BQTA: Among the real properties of objects are their relationships to other objects. “The table is bigger than the chair”: this describes real physical properties of table and chair. However, some properties of the table—that it has four corners, for example—do not depend on the chair. If all humans departed the Earth, Michelangelo’s David would still be standing there in Florence. It would cease to be art because nobody would be around to perceive it?

Parks: And you consider a human being an object?

Manzotti: I deliberately specified a human body rather than a human being because the latter is often taken as a synonym for a self, which is a vague notion and something many people may think of as immaterial. A human body, on the contrary, is entirely concrete. It is another object in the mix—extremely complex, of course, but entirely physical. Works of art need human bodies to exist. If there were no one to read a novel, it wouldn’t be a novel.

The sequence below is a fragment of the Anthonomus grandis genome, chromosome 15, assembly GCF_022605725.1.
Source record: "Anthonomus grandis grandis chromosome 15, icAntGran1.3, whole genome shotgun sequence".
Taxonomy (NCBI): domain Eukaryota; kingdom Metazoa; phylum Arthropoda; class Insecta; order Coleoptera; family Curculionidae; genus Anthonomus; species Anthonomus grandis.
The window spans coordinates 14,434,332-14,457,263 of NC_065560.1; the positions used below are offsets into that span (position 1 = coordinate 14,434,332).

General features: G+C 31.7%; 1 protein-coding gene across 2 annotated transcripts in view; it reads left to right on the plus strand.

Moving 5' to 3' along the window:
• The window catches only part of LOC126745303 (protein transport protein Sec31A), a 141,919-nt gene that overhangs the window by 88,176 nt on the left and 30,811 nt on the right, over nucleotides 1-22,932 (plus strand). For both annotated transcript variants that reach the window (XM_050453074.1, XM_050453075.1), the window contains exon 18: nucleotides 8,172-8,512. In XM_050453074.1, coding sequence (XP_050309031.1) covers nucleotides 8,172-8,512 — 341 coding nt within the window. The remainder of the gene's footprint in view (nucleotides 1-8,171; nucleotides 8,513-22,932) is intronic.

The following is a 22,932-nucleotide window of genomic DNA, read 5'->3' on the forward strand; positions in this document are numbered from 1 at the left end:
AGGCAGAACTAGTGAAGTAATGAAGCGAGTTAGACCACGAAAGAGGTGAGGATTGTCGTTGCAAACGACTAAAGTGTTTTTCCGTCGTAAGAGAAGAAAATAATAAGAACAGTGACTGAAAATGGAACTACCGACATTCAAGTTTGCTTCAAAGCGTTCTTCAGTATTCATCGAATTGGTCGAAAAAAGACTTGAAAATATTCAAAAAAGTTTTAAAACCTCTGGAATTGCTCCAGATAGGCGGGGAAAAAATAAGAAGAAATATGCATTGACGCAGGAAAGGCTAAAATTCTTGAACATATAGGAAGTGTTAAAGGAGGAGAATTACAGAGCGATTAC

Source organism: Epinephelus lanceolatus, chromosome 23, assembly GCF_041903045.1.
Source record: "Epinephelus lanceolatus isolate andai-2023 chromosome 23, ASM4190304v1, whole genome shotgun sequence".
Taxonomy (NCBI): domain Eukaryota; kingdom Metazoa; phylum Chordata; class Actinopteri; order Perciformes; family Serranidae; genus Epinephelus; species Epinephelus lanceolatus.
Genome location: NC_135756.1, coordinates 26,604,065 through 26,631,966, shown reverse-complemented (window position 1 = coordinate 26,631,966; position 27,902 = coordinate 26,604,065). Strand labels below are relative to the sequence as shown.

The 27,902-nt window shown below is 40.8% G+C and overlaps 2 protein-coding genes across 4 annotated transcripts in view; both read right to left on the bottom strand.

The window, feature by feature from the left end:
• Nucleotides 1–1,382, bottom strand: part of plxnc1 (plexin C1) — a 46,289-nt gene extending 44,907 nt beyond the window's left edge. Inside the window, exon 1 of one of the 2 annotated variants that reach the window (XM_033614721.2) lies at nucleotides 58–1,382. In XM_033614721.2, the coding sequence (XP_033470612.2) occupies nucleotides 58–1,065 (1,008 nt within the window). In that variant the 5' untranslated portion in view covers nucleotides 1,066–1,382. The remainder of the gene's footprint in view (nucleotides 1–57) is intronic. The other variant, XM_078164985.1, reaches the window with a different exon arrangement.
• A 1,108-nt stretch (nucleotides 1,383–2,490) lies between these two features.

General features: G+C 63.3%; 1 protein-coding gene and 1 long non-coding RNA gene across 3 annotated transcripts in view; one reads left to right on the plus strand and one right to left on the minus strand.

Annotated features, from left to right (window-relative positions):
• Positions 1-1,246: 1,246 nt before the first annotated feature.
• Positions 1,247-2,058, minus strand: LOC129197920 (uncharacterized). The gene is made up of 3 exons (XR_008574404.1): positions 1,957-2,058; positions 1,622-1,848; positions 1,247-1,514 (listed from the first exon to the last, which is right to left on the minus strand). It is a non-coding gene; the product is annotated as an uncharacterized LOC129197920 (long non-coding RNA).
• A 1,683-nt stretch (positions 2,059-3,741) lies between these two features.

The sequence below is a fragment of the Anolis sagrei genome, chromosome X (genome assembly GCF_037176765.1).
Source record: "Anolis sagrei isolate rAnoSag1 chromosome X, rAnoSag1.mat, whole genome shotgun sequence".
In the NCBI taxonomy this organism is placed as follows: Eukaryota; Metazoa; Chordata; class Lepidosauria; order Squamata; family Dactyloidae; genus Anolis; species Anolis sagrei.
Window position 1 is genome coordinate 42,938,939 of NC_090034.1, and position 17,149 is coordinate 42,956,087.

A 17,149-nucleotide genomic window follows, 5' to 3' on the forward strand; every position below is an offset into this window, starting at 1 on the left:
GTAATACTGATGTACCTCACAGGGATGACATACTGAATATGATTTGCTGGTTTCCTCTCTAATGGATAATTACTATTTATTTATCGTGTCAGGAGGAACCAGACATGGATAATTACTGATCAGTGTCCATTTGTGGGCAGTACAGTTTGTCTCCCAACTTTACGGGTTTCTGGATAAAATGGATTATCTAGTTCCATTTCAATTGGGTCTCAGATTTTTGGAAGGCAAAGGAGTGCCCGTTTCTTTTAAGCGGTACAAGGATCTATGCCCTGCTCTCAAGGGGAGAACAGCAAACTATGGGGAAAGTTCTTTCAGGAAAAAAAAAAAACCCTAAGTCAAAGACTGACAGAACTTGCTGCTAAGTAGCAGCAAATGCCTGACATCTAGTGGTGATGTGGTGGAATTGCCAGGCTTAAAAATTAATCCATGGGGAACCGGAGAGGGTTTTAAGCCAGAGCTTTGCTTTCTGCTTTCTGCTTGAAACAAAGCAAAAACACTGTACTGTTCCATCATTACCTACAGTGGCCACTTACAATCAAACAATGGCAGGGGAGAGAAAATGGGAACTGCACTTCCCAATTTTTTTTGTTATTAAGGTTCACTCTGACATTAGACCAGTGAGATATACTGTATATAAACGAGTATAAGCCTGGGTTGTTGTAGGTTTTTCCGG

Parks: And you would consider a novel an object on the same level as a stone or a beetle?

BQTA: Parks is a literary guy, so he’s sensitive about novels being “on the same level” as a beetle. Nevertheless, I don’t see how Manzotti’s feelings about art get him the result he wants. If all humans depart, the books are still here. “It wouldn’t be a novel”, just a book?

Manzotti: I am defining an object as something that comes into being by virtue of its relation to another object. In that sense, yes, we can put stones, beetles, and novels on the same level.

Parks: So, just as a novel isn’t a novel when nobody reads it, a stone is not a stone when nobody is around to see it or kick it.

BQTA: A blog is still a blog when nobody reads it.

Manzotti: You are hoping to accuse me of Bishop Berkeley’s idealism. Obviously, when I am not there to see or touch the stone, the agglomeration of atoms is there in relation to the ground, the air, or another body, perhaps. But it is not the stone I saw.

Parks: It’s a different object.

Manzotti: Yes.

Parks: With the same atoms?

Manzotti: Yes.

BQTA: No. It’s the same object. Its relationship to you might change.

Parks: But don’t we then get back to the formula that reality, minus human beings—objective reality, that is—is simply atoms?

Manzotti: Why would you want to subtract the human beings?

BQTA: Because we’re trying to figure out what the physical world is independently of us.